The latest 3D printer from Stratasys promises to cut the time to prototype products and should appeal to enterprises. Here's a look at the key details.
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The 3D printing system, dubbed the HP Jet Fusion 3D Printing Solution, targets additive manufacturing and the enterprise. The catch: The competition isn't standing still and HP's initial system will be available later in 2016 with a followup in 2017.
3D printing has primarily been a technology for enterprises making prototypes. Can a toymaker create buzz on the consumer end of the equation?
A trio of 3D printing manufacturers are making moves that boost adoption for additive manufacturing systems.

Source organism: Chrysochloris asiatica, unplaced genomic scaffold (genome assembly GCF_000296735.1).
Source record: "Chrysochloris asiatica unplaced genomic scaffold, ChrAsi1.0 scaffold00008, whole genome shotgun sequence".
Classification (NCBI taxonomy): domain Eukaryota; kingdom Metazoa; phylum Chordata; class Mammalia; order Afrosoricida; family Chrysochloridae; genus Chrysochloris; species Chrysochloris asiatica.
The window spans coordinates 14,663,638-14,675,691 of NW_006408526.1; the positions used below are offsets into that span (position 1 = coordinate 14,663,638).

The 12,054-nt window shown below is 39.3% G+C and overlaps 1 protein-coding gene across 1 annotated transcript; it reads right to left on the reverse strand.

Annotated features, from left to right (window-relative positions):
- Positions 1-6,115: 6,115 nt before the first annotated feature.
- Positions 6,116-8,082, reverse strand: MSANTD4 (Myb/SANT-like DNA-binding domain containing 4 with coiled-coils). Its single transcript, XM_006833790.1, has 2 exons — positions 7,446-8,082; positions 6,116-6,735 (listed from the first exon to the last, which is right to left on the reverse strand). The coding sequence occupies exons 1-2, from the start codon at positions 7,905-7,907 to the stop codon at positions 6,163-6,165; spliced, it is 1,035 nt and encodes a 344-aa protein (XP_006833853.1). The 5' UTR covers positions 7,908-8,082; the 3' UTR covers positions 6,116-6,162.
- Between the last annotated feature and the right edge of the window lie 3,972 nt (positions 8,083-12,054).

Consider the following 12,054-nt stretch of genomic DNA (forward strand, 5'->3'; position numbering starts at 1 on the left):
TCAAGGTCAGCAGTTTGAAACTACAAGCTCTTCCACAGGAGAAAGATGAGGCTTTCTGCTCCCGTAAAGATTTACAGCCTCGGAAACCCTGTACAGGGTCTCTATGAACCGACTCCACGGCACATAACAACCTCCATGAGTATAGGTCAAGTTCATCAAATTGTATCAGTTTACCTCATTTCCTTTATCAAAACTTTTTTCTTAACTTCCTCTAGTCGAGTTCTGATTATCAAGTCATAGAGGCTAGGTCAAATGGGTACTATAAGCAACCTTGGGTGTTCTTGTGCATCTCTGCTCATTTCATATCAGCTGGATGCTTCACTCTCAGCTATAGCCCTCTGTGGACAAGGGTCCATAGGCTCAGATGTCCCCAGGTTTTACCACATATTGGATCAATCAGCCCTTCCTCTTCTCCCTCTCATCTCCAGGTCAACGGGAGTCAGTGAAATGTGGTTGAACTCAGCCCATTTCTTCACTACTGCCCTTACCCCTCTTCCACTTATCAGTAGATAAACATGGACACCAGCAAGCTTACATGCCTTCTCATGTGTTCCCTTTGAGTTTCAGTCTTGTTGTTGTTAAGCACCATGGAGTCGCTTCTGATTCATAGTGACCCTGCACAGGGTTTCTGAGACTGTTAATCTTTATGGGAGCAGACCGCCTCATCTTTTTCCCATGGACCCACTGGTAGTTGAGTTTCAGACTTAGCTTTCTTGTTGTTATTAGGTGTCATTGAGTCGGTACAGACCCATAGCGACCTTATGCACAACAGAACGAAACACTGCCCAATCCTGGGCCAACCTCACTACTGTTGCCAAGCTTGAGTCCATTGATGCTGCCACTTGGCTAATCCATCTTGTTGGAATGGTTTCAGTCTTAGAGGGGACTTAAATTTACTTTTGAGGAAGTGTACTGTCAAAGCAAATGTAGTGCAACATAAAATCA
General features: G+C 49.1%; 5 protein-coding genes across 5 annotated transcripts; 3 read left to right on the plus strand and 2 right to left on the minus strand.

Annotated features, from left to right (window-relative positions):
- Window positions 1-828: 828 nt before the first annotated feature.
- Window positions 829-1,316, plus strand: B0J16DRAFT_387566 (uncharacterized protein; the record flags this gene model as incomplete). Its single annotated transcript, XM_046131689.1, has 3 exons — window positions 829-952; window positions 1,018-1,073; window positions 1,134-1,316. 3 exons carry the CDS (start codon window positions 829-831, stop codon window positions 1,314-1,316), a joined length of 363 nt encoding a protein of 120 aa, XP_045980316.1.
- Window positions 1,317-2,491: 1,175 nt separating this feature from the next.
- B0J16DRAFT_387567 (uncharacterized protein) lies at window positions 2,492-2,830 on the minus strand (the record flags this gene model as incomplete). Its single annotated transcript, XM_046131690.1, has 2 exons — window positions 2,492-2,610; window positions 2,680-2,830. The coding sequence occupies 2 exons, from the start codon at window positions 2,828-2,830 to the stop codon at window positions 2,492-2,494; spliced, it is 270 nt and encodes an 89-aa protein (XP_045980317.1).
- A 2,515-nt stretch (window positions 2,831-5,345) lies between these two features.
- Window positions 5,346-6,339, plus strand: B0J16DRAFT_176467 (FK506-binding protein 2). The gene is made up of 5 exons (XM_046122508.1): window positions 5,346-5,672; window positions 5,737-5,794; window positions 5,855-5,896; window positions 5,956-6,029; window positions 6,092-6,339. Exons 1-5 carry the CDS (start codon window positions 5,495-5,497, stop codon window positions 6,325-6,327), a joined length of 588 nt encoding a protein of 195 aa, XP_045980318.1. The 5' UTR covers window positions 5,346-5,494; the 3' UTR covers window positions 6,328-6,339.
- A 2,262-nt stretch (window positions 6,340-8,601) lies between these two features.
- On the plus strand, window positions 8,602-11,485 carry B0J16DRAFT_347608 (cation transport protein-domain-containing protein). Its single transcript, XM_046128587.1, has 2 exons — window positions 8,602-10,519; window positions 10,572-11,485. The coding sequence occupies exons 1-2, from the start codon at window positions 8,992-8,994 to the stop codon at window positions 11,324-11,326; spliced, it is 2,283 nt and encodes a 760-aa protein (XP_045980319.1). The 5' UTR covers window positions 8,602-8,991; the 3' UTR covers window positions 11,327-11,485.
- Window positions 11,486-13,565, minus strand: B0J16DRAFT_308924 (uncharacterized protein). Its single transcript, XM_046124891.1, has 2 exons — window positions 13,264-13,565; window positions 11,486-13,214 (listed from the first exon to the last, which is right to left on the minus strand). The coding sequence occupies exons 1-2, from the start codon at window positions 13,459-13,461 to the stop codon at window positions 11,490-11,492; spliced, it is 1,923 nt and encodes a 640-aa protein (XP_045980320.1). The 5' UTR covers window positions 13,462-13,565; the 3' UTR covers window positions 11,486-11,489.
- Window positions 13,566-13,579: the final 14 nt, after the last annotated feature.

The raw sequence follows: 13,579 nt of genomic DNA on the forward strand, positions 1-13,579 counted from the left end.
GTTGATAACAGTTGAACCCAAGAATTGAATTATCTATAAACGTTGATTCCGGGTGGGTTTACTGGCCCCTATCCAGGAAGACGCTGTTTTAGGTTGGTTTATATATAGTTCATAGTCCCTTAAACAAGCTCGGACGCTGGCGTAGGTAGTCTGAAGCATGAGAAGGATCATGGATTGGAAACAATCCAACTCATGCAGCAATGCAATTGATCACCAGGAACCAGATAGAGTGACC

HP has built out an ecosystem and channel for its 3D printing business and is now seeing repeat orders. Next up: A lower cost 3D printing system for mechanical color and metal parts.
What Fulop and Desktop Metal are really aiming to do is target Additive Manufacturing 2.0, the next-generation vision of additive manufacturing.
Heineken is using Ultimaker equipment to customize and redesign custom parts for its production lines.
An Ultimaker survey highlights additive manufacturing momentum as Stratasys, 3D Systems, Markforged, Desktop Metal and ExOne outline systems at Formnext.
Stratasys' J826 aims to lower the cost of creating quality prototypes from designers.
Stratasys has cut the 3D printing prototyping process dramatically with the launch of its J750 system. The 3D printer may just boost growth and leave rivals scrambling.